Agreed, the Telstar is considerably more attractive to these eyes than the roly-poly Tempo-Topaz twins, and if it was based on Mazda 626 mechanicals, all the better.
I’d love to know how Ford arrived at naming a car after an early communications satellite, or, for that matter, Chrysler naming their new little car (in the CC published earlier today) after an inert gas. “I know, let’s call it the Plymouth Argon! No, wait…”
I always figured that they decided on Telstar as it was in a similar spacey theme to the existing Laser. Of course that leads one to ponder how they arrived at Laser…
OMG, I feel like I’m looking at my old 87 Mazda 626LX hatchback, 5 spd, in the SAME charcoal metallic gray as the subject car.
I loved that car, although it needed valve seals(smoked on startup for 5 mins, then good thru out the day).
It was a fast car, even with the 2.0 liter. I’ve owned 5-6 of these 2nd gen 626s, and my 86 626GT turbo, was a rocket compared to my NA hatchee.
Leaving many a Mustang 5.0, Iroc Camaro and Conquest TSi, trailing behind. Lol
Sadly, I sold my 87 gray hatchback, to a supposed friend who needed a car.
He was giving me payments for the Mazda… I found it odd, I hadn’t seen him in awhile.
When I went to collect a payment, and noticed the 626 parked in the driveway with no plates.
I walked around to the front, to notice the car was smashed in a frontal collision… Totaled.
A very sad end to a very reliable car.
Here in NZ the Ford Telstar replaced the Ford Cortina from 1984 onwards from memory. I drove a 1985 2.0 litre Telstar as a government employee on cross-country runs from Christchurch down to Dunedin for example and across to the West Coast on other occasions. It was a quantum change upwards from the Mark 5 Cortina. Both were devoid of any power options whatsoever barring power assisted braking. So, there were no ‘electrics’, no power steering, no aircond, and just manual transmission. ALL the engine’s power went to the Telstar’s two front wheels and OMG could THAT car MOVE!!!
I regularly had it up to 190kph on unregulated (no cops) roads and it was there in a flash – and had plenty left to go… and it was rip-snortingly FAST through the gears.
Perhaps that particular Telstar was just a particularly good one! I suspect it was – because later the 12 valve models with a few basic power options fitted just couldn’t touch it for outright performance
I smiled at this as years ago I had a 1983 ford telstar ghia 2.0 manual, and this was 1994 , and the motor had been reconditioned in it,and yeah it was really fast aswell at the time of course, yeah I had extractors snd exhaust fitted ,and carb tuned and it actually did 200kph which was amazing for a 2.0 carb car ,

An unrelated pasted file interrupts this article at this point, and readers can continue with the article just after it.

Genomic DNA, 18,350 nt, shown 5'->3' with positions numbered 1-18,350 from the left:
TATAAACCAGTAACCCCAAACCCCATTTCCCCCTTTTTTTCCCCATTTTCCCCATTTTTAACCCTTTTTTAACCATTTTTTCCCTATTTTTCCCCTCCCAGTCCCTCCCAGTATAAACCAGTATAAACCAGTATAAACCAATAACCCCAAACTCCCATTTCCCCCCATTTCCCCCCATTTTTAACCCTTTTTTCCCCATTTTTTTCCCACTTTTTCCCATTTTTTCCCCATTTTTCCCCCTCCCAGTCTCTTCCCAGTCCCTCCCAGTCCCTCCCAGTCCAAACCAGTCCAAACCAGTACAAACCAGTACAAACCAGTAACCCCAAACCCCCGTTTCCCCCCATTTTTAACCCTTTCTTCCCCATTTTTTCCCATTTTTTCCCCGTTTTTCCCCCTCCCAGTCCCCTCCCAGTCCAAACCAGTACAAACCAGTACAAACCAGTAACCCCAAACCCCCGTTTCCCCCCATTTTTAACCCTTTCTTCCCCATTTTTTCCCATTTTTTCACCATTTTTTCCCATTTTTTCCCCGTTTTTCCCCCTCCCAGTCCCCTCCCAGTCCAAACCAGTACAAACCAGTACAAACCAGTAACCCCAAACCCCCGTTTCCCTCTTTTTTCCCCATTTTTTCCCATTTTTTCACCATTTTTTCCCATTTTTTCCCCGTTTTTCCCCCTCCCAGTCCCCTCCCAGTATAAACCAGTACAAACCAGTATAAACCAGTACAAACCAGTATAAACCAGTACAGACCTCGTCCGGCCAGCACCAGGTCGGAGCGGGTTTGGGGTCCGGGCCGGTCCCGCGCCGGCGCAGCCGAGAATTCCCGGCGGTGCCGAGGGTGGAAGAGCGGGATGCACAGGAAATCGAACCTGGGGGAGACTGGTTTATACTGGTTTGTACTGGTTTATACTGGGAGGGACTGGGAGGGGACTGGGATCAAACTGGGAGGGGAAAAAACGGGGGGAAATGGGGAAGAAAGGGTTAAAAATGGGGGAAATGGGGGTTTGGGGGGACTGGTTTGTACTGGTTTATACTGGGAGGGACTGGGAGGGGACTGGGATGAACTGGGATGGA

Another “alternate universe” version of a car quite familiar here. At least in pictured hatchback form I think it looks even better than the contemporary 626, and that turbo/5-speed must have made for a fairly entertaining ride for the mid 80’s. Nicely spotted!
I remember seeing the first generation Telstars in Japan. They were sold by Ford’s Autoroma dealer network along with the Laser hatchback and Spectron van. I liked how the headlights were flush to the grille like contemporary Fords of the era but I felt the front end looked rather inconsistent with the blocky, squared off Mazda Capella/626 window frames with inset windows.
These were also quite popular in Taiwan in the 80s and 90s, where they were locally assembled (along with the Laser, the 323 variant).
Yes, I used to see both the Telstar and the Laser everywhere in Taiwan; the Telstar was a common police car. But by the mid-2000’s they had pretty much disappeared and the Ford oval was seen almost exclusively on “global” models like Focus and Mondeo. In fact, the Tempo was also sold there and I still recall vividly being nearly run over by a tan Tempo in Taipei. The driver was making direct eye contact with me and accelerating flat out towards me while I was crossing Jenai Road. Fortunately it wasn’t a Telstar turbo or I might not be here to tell about it.
Mercury Tracer was also available in Taiwan. Did You see any?
Maybe the Topaz, but I thought at the time that all Escort/Tracer size Fords were the Laser variety. There were quite a few K Cars and GMC J Cars (US branded, especially Pontiac J2000) as well.
Interesting choice by Ford AU the Sierra was already in New Zealand by the time the Mazda Capella/626/Telstar emerged based purely on economics, it was cheaper to source cars from Japan than Europe, though the Telstar sold fairly well in NZ too there was even a specially tuned V6 Lostralia didnt see to celebrate Kiwi Paul Radisiches win in a Ford of the British touring car championship ironically in a Mondeo but there werent any Modeos on the market yet though after the demise of the Telstar they flooded in even the used JDM versions which developed a poor reputaion due to no parts availability they differ from the UK/NZ models.
Actually, the Telstar arrived in mid-1983 before the Sierra as Ford NZ continued assembling the Cortina wagon into 1984 (they bought all the excess CKD wagons from Ireland, hence the last few wagons had paint colours and trim that wasn’t available on the CKD kits designed for NZ).